The normal fluid density may be computed from Landau's expression
ps = p - pn,
one may also obtain the ratios pn/p and
ps/p. The quantities pn/p, ps,
and ps/p appear in tables 16, 17, and 18
respectively, and pn/p is
plotted in figure 16.
The oscillating disk data of Romer and Duffy , principally above 1.6 K, averages about 4-7% low compared to our calculations.
4.4.c. The Velocity of Second Sound
The velocity of second sound, neglecting thermal expansion, is
uII was used to correct
the velocity of first sound in section 4.2.a above. Allowing for thermal
expansion the velocity of second sound is given by [40, 41].
Figure 16. The normal fluid fraction as a function of temperature for different pressures calculated from eq (33). The data points are from Maynard .
We have used equation (34) to compute u2, with results given in table 19 and figure 17. The data shown in figure 17 is that of Heiserman et al. . Comparison of our results with the data of  is as follows:
Below 0.8 K, the calculated values show marked effects of phonon dispersion, as discussed by Brooks and Donnelly .
Figure 17. The velocity of second sound as a function of temperature, at different pressures. Solid lines, eq (34); data points, from Heiserman et al. . Some of the unevenness of the calculated curves may be the result of numerical problems; note how many derived quantities appear in eq (34).
4.4.d. The Velocity of Fourth Sound
The velocity of fourth sound is, to good approximation [40, 41]
We have used equation (35) to compute u4, with results given in table 20 and figure 18. The deviations, compared with the data of Heiserman et al.  are:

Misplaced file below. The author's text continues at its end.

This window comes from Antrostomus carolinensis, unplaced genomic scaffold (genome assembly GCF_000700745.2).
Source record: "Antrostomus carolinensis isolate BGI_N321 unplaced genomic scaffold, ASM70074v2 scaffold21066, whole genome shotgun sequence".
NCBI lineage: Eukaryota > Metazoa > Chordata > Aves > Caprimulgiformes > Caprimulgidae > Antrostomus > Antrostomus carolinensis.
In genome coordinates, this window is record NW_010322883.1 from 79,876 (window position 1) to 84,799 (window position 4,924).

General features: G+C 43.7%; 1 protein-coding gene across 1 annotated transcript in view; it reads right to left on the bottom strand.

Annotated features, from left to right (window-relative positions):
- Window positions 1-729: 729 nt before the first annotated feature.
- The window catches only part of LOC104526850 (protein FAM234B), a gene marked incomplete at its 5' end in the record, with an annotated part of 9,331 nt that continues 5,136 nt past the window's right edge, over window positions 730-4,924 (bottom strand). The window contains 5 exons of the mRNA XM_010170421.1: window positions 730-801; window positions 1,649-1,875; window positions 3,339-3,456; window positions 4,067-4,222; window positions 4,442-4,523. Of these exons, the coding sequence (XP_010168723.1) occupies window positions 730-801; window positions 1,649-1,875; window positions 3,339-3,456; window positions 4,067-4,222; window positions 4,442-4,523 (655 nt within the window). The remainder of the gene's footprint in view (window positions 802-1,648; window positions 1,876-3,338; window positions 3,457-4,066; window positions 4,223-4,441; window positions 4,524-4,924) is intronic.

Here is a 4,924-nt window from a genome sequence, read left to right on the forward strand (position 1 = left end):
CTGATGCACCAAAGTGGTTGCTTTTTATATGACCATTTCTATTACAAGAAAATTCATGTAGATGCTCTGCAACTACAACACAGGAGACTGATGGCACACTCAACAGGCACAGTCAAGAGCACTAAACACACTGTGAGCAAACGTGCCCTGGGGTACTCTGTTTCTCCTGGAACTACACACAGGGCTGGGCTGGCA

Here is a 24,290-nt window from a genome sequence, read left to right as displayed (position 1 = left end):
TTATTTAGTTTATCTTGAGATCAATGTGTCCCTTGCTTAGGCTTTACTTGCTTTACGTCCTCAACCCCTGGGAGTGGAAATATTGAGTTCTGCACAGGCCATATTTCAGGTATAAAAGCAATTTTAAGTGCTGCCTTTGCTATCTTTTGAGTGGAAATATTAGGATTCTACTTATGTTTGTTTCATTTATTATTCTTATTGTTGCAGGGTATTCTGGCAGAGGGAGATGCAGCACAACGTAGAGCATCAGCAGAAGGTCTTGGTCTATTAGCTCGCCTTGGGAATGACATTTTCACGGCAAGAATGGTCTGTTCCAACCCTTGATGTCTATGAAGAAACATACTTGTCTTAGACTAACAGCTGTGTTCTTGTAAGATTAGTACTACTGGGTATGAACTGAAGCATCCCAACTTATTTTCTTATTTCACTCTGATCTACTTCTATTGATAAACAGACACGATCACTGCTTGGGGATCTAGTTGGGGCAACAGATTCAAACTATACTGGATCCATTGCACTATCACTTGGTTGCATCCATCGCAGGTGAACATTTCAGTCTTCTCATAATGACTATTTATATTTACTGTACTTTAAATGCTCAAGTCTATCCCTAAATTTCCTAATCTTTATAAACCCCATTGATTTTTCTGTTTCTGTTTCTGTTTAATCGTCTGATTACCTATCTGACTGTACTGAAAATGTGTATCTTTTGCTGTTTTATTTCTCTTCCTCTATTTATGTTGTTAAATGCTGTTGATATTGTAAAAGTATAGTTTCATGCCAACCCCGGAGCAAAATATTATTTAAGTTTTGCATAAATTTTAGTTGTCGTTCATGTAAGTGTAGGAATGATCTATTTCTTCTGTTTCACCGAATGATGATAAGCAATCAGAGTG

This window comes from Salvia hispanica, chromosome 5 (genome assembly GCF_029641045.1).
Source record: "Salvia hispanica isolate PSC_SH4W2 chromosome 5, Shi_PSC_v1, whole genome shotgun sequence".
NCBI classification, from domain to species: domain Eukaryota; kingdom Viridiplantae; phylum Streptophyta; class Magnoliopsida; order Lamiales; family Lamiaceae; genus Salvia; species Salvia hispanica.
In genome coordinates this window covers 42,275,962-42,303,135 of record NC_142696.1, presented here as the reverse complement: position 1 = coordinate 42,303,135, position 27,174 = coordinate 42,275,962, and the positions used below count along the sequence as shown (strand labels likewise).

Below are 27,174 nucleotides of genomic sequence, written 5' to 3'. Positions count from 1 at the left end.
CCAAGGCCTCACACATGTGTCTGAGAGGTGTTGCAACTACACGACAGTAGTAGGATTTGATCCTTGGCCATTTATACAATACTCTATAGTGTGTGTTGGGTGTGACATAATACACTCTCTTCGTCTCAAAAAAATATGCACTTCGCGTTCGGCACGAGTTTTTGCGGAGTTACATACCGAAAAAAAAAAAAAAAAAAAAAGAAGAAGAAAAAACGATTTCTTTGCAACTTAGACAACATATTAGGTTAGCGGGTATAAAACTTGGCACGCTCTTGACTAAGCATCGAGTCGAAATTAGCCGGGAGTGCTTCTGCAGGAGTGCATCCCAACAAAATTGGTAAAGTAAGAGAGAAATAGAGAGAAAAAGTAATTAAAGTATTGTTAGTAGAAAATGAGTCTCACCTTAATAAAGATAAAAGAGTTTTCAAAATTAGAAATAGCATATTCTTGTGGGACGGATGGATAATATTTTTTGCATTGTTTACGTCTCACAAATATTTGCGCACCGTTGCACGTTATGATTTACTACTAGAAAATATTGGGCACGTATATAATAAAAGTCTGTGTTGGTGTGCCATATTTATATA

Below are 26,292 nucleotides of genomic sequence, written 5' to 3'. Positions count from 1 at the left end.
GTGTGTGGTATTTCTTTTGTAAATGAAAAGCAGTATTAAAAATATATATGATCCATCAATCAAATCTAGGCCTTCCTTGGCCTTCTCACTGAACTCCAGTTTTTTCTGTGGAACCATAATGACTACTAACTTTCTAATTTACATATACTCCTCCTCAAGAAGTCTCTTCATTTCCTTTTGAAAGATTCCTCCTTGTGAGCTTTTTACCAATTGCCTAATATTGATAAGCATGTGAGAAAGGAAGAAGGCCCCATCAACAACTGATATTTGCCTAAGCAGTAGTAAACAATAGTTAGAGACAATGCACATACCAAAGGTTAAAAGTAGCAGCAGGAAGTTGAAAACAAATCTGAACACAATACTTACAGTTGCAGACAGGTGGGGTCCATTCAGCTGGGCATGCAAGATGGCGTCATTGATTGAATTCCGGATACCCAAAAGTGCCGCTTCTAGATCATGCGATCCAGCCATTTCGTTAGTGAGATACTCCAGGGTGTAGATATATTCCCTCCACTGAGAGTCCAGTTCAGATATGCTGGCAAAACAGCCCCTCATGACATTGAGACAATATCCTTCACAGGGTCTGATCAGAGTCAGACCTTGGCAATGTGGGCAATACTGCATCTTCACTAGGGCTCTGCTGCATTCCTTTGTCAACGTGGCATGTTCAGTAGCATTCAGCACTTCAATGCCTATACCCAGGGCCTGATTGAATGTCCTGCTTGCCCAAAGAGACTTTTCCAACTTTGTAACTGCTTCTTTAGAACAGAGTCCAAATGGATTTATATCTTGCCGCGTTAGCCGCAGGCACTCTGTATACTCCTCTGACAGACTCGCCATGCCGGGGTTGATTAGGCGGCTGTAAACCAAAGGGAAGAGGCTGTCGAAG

have provided tables of the thermodynamic and superfluid properties of
helium II computed, when possible, by theoretical methods. Due to inadequacies
in the present theory, we were not able to achieve absolute agreement
with the experimental data in all cases. The accuracy of our computed
values is, however, generally very good, and we hope that the tables will
provide a ready reference for theoretical and experimental research in
helium II .
Figure 18. The velocity of fourth sound as a function of pressure and temperature calculated from eq (35). The data points are from Heiserman et al. .
This research was supported by the Air Force Office of Scientific Research under grant AFOSR-76-2880 and by the National Science Foundation under grant DMR-72-3221/A01. This work was begun when the authors were guests at the Niels Bohr Institute, Copenhagen, and we thank Professor Aage Bohr for the hospitality of the Institute. We would also like to thank Mr. James Gibbons for much help in the preparation of the computer results for our initial report, and for the entire task of preparing the present tables using recent data and the formulae of table I. We are indebted to Professors D. L. Goodstein, R. P. Feynman, R. M. Mazo, and P. H. Roberts for discussions and collaboration on the theory. Professor I. Rudnick, Dr. Jay Maynard, and Dr. C. Van Degrift have made data available to us in advance of publication. We have appreciated the support and patience of the editors and staff of this Journal in the preparation of the manuscript.